|M.Sc Student||Busool Rami|
|Subject||Wearable Chemical Sensors for Monitoring of Infectious|
|Department||Department of Chemical Engineering||Supervisor||Professor Hossam Haick|
About 23% of the global population is estimated to be contaminated with Mycobacterium tuberculosis and among poor / low-income nations, tuberculosis (TB) accounts for 1.4 million deaths per year and one-fifth of adult deaths. When left untreated, each patient with active pulmonary TB is expected to infect 10-15 other people per year. Interrupting the transmission of disease is therefore of great importance and requires early detection in conjunction with appropriate therapy.
There are serious limitations on the markers / tests currently available for TB diagnosis, and none is a point-of-care (POC) diagnostic test. In this research, I studied, created and validated a new non-invasive wearable sensing patch from the skin for the detection of infectious disease at the point of care, specifically tuberculosis (TB), with the ability to serve as a tool for testing, tracking and infection control. The patch uses a novel, intelligent, nano-material-based sensor array to detect disease-specific volatile organic compounds (VOCs) from the skin's surface, allowing for rapid and highly accurate diagnosis using a small device. Through my work, I introduced and developed a wearable diagnostic device that could connect a variety of sensors, i.e. chips with 8 heterogeneous sensors, with different Monolayer-Capped Nanoparticles (MCNPs) and form an electronic acquisition network that acquires measured sensor responses and transmits them to computer labs or even cloud processing. The wearable device developed, i.e. the patch, was first validated in the laboratory before we used it in a prospective clinical study in Latvia. In total, we examined 51 subjects (21 TB patients, 30 healthy) in two different body areas; chest and arm. The data we received from the patch was analysed in different PCA methods and I obtained the best result from the implementation of Linear Discriminate Analysis (LDA) with 82.76% sensitivity, 100% specificity, 85.76% accuracy, respectively, and 0.93 receiver operating characteristic.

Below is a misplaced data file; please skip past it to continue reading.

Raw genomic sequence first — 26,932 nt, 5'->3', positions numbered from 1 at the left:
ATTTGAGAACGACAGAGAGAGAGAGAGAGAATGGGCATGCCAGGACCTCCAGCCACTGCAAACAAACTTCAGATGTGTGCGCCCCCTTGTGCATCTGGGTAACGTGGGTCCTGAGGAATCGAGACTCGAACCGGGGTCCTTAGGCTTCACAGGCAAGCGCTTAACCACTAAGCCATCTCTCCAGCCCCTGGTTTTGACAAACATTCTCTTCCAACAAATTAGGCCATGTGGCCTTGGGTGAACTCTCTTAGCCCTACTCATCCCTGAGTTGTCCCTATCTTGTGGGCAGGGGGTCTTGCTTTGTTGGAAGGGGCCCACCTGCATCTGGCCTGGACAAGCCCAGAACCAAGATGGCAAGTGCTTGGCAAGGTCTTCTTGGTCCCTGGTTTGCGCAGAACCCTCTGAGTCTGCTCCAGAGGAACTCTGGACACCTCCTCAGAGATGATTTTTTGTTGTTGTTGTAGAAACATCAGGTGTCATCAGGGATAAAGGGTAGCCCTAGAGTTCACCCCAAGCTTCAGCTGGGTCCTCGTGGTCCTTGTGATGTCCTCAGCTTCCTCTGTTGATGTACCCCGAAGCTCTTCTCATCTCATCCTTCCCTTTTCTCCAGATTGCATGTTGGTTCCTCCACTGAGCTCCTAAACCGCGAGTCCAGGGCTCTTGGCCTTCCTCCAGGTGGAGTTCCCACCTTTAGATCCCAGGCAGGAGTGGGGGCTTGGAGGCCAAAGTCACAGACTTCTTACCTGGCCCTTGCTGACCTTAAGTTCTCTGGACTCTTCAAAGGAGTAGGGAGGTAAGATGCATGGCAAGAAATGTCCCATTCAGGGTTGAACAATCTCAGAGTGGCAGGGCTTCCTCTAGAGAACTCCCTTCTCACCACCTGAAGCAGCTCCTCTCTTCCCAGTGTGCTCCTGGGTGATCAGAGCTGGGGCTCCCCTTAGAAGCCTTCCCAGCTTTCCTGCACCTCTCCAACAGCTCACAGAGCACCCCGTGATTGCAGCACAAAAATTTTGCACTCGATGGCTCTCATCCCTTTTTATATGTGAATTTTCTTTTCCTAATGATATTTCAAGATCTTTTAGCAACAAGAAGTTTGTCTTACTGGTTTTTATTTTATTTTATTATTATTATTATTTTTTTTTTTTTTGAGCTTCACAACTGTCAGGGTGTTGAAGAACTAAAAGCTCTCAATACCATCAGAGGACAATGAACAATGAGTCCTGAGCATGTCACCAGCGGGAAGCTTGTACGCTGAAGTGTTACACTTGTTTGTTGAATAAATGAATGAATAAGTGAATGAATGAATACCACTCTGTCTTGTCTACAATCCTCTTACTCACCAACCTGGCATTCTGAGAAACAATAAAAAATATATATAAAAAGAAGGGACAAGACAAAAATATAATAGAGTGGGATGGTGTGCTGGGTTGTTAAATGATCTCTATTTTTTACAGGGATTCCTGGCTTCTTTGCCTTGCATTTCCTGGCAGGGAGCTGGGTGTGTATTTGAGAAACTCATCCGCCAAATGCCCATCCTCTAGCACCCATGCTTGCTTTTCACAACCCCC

Furthermore, in the laboratory exposure experiment to TB and non-TB volatile organic compounds (VOCs), I experimented the same sensors used in the clinical study that imitate the released VOCs from the human body. The acquired data was evaluated and validated and provided the sensor performance optimisation in a temperature range of 32-38 ° C -human skin temperature range- and various concentrations ranging from part-per-billion (ppb) to part-per-million (ppm). As a result, the sensors show a good 6 ppb detection limit (LOD) and a strong capacity for differentiation between TB and non-TB VOCs. The developed wearable device (WED) is a promising non-invasive tool, compact, cheap (less than $5) and accurate proof of concept diagnostic system with a high potential to be used in third world countries and endemic regions, as a diagnostic method for TB detection. In addition, unlike current diagnostic approaches, the new patch can be applied either in the doctor's office or by the home patient allowing the patient to participate actively in TB prevention and detection.